Switch (corporal punishment)
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Switches are typically made of strong and flexible wood, such as hazel (also used for a very severe birch) or hickory. Birch and willow branches are also used, as well as branches from strong trees and large shrubs. Switches are often nearby from a garden, an orchard or taken from the wild. In the Southeastern United States, fresh-cut, flexible cane (Arundinaria) is commonly used. The usage of switches has been hotly contested in North America and Europe.
Making a switch involves cutting it from the stem and removing twigs or directly attached leaves. For optimal flexibility, it is cut fresh shortly before use, rather than keeping it for re-use over time. Some parents decide to make the cutting of a switch an additional form of punishment for a child, by requiring the disobedient child to cut his/her own switch.
- The tamarind switch (in Creole English tambran switch) is a judicial birch-like instrument for corporal punishment made from three tamarind rods, braided and oiled, used long after independence in the Caribbean Commonwealth island states of Jamaica and Trinidad & Tobago.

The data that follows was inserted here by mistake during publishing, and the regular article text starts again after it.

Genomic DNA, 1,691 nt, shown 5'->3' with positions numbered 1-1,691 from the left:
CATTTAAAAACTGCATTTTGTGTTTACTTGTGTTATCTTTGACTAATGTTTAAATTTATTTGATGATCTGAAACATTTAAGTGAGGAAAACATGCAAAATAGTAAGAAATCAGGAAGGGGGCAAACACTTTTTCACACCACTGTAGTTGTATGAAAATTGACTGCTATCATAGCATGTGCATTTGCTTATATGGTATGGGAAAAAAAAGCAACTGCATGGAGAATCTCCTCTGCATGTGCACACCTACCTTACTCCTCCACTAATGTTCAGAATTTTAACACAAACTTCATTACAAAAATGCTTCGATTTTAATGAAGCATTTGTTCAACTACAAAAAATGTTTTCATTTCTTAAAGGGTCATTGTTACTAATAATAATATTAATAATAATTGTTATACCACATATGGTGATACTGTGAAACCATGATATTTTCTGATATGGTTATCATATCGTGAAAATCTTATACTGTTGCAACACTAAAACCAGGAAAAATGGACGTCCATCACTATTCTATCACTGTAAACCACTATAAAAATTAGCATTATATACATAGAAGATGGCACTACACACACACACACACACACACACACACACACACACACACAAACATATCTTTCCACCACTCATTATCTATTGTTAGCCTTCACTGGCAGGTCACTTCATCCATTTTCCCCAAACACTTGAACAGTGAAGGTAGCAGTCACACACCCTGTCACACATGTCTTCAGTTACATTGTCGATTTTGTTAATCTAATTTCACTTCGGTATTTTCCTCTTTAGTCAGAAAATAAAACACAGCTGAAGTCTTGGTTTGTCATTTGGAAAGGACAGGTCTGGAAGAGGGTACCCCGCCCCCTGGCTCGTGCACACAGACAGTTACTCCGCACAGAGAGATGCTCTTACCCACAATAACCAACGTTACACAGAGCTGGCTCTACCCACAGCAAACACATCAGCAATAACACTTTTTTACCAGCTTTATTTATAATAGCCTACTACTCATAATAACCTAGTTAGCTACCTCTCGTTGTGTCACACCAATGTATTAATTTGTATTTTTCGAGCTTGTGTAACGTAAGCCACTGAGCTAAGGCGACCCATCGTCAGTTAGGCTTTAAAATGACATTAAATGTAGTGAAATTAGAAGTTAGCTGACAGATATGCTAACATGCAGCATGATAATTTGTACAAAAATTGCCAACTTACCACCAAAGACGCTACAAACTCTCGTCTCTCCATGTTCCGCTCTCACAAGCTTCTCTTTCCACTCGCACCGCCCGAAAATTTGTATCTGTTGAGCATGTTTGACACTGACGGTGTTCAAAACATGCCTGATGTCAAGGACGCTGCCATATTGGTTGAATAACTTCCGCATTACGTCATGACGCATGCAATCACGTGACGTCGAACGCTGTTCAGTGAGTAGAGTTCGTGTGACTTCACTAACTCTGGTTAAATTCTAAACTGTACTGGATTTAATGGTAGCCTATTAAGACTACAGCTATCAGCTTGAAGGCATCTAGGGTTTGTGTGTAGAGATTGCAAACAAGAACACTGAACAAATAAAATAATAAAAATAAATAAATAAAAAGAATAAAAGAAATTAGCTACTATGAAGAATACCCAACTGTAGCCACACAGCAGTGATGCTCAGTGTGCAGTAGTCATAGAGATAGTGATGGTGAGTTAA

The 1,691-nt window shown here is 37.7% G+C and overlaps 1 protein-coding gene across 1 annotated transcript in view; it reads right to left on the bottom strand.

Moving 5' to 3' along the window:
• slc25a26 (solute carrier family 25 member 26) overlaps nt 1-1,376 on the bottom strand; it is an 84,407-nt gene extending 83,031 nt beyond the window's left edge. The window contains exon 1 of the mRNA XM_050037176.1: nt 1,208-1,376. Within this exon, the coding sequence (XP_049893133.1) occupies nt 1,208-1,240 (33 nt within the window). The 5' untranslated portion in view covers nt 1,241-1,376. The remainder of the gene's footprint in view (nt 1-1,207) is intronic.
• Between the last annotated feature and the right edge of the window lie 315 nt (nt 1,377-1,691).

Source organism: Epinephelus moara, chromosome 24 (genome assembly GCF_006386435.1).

- The Gilbertese tribal community at Wagina in Choiseul province (Solomon Islands) reintroduced by referendum in 2005 traditional "whipping" with coconut tree branches for various offences – the national justice system opposes this.
- Corporal punishment in the home
- Judicial corporal punishment
- School corporal punishment
- Gould, Mark (January 9, 2007). "Sparing the Rod". The Guardian. London: Guardian News and Media. Retrieved February 5, 2009.
- Parker, Quincy (March 7, 2007). "Human Rights Abuse Concerns". The Bahama Journal. Jones Communications Nassau Bahamas. Retrieved February 5, 2009.
- "Floggings cut crime: village leader". AAP. The Sydney Morning Herald. March 9, 2006. Retrieved February 5, 2009.